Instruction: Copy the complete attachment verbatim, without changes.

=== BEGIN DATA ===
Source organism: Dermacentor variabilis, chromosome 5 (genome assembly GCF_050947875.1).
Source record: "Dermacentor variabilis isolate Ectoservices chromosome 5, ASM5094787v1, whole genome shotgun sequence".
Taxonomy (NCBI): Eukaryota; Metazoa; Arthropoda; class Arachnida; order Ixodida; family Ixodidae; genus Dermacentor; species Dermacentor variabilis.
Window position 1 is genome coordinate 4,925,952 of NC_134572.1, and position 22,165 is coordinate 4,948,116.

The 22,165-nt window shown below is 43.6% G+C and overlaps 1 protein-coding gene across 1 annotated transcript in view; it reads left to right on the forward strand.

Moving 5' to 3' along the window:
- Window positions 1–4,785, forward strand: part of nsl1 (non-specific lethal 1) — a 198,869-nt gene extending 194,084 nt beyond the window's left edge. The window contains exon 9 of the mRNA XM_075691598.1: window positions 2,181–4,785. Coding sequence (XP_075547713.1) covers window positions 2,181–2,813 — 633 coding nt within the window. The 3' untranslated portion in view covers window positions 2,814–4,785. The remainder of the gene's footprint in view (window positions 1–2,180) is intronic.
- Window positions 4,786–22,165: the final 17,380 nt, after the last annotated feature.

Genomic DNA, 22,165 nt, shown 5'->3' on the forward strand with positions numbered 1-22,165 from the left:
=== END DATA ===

Source organism: Dermacentor variabilis, chromosome 5 (genome assembly GCF_050947875.1).
Source record: "Dermacentor variabilis isolate Ectoservices chromosome 5, ASM5094787v1, whole genome shotgun sequence".
Taxonomy (NCBI): Eukaryota; Metazoa; Arthropoda; class Arachnida; order Ixodida; family Ixodidae; genus Dermacentor; species Dermacentor variabilis.
Window position 1 is genome coordinate 4,925,952 of NC_134572.1, and position 22,165 is coordinate 4,948,116.

The 22,165-nt window shown below is 43.6% G+C and overlaps 1 protein-coding gene across 1 annotated transcript in view; it reads left to right on the forward strand.

Moving 5' to 3' along the window:
- Window positions 1–4,785, forward strand: part of nsl1 (non-specific lethal 1) — a 198,869-nt gene extending 194,084 nt beyond the window's left edge. The window contains exon 9 of the mRNA XM_075691598.1: window positions 2,181–4,785. Coding sequence (XP_075547713.1) covers window positions 2,181–2,813 — 633 coding nt within the window. The 3' untranslated portion in view covers window positions 2,814–4,785. The remainder of the gene's footprint in view (window positions 1–2,180) is intronic.
- Window positions 4,786–22,165: the final 17,380 nt, after the last annotated feature.

Genomic DNA, 22,165 nt, shown 5'->3' on the forward strand with positions numbered 1-22,165 from the left: